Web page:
Alabama man’s execution was botched, advocacy group says
Alabama Corrections officials apparently botched the execution of an inmate last month, an anti-death penalty group says, citing the time that passed before the prisoner received the lethal injection and a private autopsy indicating his arm may have been severed to find a vein.
Joe Nathan James Jr. was put to death on July 28 in an Alabama prison for the 1994 shooting death of his former girlfriend. The execution took place more than three hours after the United States Supreme Court denied a request for a stay.
“Subjecting a prisoner to three hours of pain and suffering is the definition of cruel and unusual punishment,” said Maya Foa, director of the Reprieve US Forensic Justice Initiative, a human rights group that opposes the death penalty, in a press release. “States cannot continue to pretend that the heinous practice of lethal injection is in any way humane.”
The Alabama Department of Forensic Sciences has denied a state request to release James’ autopsy, citing an ongoing review that takes place after each execution. Officials did not respond to requests for comment on the private autopsy, which was first reported by The Atlantic.
At the time of the execution, Alabama Corrections Commissioner John Hamm told reporters that “nothing out of the ordinary” had happened. Hamm said he was unaware that the prisoner was fighting or resisting the officers. The state later acknowledged that the execution was delayed due to difficulties installing an IV line, but did not say how long it took.
Dr. Joel Zivot, an Emory University anesthesiology professor and lethal injection expert who witnessed the private autopsy, said there appeared to have been many attempts to connect a line.
Zivot said he saw “several puncture sites on both arms” and two perpendicular incisions, each about 3 to 4 centimeters (1 to 1.5 inches) in length, in the middle of the arm, which he says indicated that authorities had attempted to perform a “cutdown”, a procedure in which the skin is cut open to allow a visual search for a vein. He said the reduction is an old-fashioned medical procedure rarely performed in modern medical settings and would be painful without anesthesia. He also said he saw evidence of intramuscular injections not near a vein.
The Alabama Department of Corrections Corrections System issued a written statement in which it noted that “protocol states that if the veins are such that intravenous access cannot be provided, the team will perform a central line procedure. “, which involves placing a catheter into a large vein. “Fortunately, this was not necessary and given sufficient time, intravenous access was established,” the statement read.
Alabama does not allow media witnesses to watch preparations for a lethal injection. They get their first glimpse of the execution chamber when an inmate is already strapped to the stretcher with the IV line connected.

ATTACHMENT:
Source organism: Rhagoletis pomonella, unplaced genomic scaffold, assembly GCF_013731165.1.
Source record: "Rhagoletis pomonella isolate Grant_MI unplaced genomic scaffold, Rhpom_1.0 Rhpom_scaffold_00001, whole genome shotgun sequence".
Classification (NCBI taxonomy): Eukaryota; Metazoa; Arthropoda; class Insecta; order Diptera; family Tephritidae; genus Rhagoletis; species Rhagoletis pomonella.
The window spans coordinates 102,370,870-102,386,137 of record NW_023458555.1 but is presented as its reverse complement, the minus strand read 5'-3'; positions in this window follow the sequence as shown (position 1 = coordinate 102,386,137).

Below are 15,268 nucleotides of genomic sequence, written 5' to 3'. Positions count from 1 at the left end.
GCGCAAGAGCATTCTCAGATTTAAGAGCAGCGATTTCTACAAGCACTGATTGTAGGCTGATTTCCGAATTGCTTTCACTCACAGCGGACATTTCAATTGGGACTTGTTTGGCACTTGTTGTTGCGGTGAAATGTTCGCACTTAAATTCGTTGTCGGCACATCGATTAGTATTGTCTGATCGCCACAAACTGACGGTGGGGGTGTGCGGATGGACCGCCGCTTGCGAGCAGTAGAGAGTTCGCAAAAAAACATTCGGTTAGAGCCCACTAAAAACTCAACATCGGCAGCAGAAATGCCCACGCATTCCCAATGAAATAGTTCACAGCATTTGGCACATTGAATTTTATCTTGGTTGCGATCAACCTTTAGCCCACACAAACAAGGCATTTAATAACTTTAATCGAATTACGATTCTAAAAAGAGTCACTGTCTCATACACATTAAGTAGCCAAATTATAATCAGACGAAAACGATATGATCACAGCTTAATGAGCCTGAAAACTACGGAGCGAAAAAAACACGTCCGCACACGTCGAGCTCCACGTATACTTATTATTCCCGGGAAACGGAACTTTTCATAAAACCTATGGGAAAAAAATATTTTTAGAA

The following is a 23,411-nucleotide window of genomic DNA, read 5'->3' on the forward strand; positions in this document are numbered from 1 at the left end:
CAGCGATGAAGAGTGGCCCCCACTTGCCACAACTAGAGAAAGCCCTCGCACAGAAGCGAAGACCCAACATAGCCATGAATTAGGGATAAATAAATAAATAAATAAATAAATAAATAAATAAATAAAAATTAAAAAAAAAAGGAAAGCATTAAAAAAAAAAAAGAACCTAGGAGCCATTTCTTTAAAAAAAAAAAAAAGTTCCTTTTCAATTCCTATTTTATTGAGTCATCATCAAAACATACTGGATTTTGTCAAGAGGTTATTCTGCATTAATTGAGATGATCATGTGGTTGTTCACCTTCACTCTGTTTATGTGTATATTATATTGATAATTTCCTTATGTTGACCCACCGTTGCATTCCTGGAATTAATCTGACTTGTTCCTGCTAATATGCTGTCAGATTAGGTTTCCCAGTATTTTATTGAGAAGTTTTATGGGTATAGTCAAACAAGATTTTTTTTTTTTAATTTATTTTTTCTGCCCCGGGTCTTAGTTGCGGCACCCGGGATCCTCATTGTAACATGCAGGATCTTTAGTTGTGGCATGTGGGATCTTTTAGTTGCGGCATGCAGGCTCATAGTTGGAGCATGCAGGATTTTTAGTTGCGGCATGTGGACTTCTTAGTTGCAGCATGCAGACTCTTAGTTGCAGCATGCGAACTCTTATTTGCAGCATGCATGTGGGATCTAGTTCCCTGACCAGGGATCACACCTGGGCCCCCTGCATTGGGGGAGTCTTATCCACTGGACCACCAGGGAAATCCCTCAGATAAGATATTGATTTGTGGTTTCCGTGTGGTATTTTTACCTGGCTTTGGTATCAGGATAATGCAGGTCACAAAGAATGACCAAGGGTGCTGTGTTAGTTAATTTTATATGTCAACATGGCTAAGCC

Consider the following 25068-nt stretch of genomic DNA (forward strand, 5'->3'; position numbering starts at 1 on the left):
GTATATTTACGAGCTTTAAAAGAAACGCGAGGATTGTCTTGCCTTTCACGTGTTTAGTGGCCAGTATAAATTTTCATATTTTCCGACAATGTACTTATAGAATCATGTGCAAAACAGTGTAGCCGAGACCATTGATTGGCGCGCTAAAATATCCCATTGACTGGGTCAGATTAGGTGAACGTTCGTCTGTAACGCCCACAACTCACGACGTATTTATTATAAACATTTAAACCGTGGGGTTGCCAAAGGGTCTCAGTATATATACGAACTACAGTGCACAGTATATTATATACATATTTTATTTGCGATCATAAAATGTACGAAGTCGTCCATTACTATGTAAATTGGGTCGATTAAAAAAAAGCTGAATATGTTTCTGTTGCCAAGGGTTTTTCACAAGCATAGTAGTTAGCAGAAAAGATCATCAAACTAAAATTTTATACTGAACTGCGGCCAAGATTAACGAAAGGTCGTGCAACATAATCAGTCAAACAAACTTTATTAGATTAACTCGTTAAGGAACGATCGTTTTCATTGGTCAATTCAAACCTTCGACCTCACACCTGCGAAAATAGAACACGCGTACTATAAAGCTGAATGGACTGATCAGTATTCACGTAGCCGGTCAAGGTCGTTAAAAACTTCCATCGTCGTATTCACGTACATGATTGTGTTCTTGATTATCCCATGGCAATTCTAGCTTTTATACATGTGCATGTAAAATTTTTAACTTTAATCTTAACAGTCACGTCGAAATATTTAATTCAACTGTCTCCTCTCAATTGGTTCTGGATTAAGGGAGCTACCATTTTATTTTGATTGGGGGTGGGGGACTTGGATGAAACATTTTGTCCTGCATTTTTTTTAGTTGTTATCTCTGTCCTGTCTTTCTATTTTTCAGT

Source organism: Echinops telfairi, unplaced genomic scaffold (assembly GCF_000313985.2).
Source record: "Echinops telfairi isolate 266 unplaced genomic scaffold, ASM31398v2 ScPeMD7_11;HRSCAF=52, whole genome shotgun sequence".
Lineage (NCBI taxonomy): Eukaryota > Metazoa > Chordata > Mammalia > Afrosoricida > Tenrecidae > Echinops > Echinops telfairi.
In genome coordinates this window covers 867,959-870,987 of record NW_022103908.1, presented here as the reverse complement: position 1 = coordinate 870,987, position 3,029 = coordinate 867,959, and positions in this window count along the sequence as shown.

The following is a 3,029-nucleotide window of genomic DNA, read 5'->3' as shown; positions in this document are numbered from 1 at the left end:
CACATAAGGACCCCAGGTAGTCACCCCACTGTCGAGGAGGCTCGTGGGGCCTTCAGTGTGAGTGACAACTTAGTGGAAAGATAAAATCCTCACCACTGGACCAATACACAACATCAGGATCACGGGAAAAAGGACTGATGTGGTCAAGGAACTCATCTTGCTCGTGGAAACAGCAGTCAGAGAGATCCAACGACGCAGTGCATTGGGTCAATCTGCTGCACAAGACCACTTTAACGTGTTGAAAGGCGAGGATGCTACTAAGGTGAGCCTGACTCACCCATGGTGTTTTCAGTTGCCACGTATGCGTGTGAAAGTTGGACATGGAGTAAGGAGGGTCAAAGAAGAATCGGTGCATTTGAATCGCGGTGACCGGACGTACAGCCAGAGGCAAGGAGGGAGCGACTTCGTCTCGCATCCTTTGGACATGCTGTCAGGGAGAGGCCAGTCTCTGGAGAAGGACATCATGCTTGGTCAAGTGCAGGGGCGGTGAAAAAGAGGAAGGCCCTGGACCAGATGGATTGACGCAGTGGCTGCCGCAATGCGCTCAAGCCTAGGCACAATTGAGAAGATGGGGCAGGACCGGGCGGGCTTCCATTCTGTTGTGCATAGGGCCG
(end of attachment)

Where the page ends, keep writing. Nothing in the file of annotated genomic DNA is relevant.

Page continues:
An Associated Press reporter who witnessed the execution observed that James did not respond when the manager asked if he had any final words. Her eyes remained closed except for a brief flutter at some point early in the procedure.
Lawyers who spoke with James by phone said they were troubled by his lack of reported movement and raised questions about what happened before the lethal injection. Hamm said James was not sedated.
“He wasn’t the Joe I knew. He always had something to say. He always wanted to be in control,” said James Ranson, the attorney who helped James file his case with the U.S. Supreme Court. “The fact that he didn’t give any kind of feedback. .. and he didn’t open his eyes, tells me something was wrong,” Ranson said.
John Palombi, a Federal defender who spoke to James twice on the day of his execution, said James “was certainly alert” earlier in the day.
The Atlantic quoted a friend of James as saying the inmate planned to make a final statement.
Robert Dunham, executive director of the Death Penalty Information Centre, a national non-profit organization that analyzes capital punishment issues, said the delay between the Supreme Court’s green light and the execution, combined with the autopsy, indicates a “botched execution, and it’s one of the worst blunders in the modern history of the death penalty in the United States.
“This execution is Exhibit A of why execution secrecy laws are intolerable,” Dunham wrote in an email to the AP. “The public has a right to know what happened here – and what happens in all executions in Alabama – from the moment the execution team begins the process of physically preparing the prisoner for lethal injection. until the prisoner dies.
This story was originally published August 30, 2022 4:18 a.m.